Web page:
Remote sensing technology has enhanced our ability to monitor and manage our agriculture, ecosystems, and water resources at different scales.
However, in spite of significant progress in recent years in the development of sensor technology and satellite systems, there are still many areas of application where the potential of remote sensing has not fully been realized.
This special section focuses on the use of remote sensing tools in some of these areas, including monitoring the volume and turbidity in lake fresh water resources, retrieving soil organic matter from spectral information with particular attention to abandoned croplands and areas affected by wildfires, and identification and monitoring of natural and agricultural vegetation through emerging techniques such as shallow and deep learning algorithms. These data mining and analysis approaches are particularly promising and include convolutional neural network and the application of back propagation neural network algorithms for soil water content monitoring and the extraction of other canopy information.
The papers herein give an assessment of the advances in physical modelling and data analysis and contribute towards improving our knowledge of water resources, food security, and ecosystems processes.
We would like to extend our appreciation to the authors who submitted their research for inclusion in this issue. Our thanks also go to the efforts of the many reviewers for their critical comments in ensuring the highest quality of the research presented.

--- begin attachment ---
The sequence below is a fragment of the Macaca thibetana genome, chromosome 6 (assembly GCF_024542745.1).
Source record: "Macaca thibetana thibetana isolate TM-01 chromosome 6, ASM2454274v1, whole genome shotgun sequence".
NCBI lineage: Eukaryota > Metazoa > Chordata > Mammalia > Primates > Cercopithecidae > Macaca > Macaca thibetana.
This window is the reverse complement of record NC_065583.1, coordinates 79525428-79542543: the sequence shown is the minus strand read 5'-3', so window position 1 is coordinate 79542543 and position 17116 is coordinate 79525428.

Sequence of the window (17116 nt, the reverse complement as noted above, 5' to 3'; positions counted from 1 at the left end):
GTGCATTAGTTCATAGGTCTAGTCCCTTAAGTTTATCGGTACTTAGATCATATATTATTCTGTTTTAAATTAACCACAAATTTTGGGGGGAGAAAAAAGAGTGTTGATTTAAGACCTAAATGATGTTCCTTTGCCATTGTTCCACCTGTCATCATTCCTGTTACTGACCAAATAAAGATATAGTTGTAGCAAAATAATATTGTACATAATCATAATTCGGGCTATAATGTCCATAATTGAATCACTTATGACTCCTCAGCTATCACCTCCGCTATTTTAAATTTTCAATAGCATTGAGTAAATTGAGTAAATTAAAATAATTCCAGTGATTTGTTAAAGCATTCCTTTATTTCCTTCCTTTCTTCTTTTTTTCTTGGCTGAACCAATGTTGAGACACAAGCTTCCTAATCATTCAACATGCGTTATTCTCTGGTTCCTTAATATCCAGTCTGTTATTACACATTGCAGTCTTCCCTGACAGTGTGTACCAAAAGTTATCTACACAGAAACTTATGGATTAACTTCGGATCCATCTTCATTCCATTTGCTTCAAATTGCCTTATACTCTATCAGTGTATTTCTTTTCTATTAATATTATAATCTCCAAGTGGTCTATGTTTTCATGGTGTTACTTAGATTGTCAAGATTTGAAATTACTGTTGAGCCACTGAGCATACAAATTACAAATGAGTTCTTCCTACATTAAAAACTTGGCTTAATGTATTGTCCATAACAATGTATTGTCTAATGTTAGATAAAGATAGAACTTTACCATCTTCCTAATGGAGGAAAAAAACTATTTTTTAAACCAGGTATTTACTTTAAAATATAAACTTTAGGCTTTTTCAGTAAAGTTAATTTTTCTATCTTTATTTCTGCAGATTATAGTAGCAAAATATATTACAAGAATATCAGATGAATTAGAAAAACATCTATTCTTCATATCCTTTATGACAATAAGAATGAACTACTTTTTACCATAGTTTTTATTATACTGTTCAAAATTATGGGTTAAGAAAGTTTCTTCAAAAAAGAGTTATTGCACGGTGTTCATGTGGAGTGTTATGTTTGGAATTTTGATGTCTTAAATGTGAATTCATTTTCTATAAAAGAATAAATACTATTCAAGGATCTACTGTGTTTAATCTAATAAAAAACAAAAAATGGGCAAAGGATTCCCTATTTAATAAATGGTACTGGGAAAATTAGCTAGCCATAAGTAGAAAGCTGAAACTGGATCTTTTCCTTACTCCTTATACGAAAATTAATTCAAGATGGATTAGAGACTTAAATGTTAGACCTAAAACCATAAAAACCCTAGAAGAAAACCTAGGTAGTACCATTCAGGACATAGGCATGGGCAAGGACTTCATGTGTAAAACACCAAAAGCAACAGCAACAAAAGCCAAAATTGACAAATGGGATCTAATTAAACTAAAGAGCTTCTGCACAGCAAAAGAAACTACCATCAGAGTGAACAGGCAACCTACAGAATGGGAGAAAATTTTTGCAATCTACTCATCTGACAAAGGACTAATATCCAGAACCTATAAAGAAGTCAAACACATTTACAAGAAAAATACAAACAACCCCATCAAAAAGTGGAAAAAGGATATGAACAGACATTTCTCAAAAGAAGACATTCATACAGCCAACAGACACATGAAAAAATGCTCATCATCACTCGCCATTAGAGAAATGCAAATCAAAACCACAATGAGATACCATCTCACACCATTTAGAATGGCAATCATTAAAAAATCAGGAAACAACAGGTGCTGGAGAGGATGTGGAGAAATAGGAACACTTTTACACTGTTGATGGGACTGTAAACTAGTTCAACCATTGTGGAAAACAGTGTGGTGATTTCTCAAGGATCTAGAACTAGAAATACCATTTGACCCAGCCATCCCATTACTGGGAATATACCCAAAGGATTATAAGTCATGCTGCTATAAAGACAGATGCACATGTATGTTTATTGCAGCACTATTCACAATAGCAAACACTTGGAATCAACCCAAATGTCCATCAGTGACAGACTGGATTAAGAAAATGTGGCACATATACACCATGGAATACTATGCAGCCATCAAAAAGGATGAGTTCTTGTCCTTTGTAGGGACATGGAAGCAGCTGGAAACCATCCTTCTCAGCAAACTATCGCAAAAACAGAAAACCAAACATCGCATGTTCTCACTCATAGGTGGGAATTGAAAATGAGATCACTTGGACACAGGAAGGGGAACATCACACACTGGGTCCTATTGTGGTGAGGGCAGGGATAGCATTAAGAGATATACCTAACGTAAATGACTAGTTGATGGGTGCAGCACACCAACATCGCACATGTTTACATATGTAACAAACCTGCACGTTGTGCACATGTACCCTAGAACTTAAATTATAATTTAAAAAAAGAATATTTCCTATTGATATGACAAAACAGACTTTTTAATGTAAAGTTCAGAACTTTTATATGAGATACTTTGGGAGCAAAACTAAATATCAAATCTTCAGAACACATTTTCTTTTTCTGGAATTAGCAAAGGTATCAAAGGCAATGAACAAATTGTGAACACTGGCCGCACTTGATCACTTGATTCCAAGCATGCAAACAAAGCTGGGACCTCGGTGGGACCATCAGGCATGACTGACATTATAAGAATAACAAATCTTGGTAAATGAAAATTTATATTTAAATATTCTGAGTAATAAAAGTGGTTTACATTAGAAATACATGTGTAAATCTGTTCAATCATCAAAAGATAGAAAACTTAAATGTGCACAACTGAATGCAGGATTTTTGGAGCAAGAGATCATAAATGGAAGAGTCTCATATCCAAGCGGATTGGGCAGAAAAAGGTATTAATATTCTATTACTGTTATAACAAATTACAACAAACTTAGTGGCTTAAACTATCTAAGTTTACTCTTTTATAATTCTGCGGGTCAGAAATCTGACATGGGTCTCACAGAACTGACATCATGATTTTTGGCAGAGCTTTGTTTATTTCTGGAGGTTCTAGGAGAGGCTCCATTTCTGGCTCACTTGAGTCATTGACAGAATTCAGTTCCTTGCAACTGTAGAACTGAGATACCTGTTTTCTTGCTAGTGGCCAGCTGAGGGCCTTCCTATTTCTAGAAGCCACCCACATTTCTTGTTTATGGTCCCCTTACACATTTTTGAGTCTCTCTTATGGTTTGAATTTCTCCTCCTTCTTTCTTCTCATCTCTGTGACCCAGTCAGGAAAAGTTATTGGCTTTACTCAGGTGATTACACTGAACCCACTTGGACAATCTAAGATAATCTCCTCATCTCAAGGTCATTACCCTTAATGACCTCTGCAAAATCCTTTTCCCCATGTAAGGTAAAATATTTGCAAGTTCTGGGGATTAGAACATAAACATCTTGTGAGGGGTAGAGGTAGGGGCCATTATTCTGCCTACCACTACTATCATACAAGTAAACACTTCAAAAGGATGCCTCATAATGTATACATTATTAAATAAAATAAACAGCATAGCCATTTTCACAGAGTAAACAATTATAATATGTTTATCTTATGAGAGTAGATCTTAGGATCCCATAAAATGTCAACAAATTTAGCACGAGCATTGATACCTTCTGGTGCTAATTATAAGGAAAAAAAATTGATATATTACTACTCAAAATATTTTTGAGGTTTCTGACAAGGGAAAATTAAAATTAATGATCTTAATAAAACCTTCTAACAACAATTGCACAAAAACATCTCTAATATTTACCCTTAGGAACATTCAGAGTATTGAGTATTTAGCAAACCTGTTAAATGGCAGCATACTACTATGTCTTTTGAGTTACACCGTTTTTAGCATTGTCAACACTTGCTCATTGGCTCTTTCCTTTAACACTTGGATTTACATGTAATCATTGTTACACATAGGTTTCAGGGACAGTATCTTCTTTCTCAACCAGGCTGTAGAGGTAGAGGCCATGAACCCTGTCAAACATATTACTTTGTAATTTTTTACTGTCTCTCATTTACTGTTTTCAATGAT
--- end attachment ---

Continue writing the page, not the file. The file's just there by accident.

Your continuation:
Antonino Maltese received a master’s degree in civil engineering and a PhD degree in hydraulic and environmental engineering from the University of Palermo (Italy) in 1999 and 2008, respectively. He is a conference chair and editor of the Proceedings of the Remote Sensing for Agriculture, Ecosystems, and Hydrology Conference within the SPIE Europe Remote Sensing Symposium from 2009. He is currently leader of the Vegetation Monitoring working group of the European COST Action HARMONIOUS (Harmonization of UAS techniques for agricultural and natural ecosystems monitoring). In 2015, he received the Tison Award 2015 for the paper “Critical analysis of thermal inertia approaches for surface soil water content retrieval. Maltese et al. (2013).”
Christopher M. U. Neale is director of research for the Robert B. Daugherty Water for Food Global Institute at the University of Nebraska, where he oversees the institute’s research programs. He has over 30 years of experience in irrigation engineering and water management as well as applied airborne and satellite remote sensing to agricultural and natural resources. He is presently the chair of the SPIE Remote Sensing Symposium 2018 and 2019.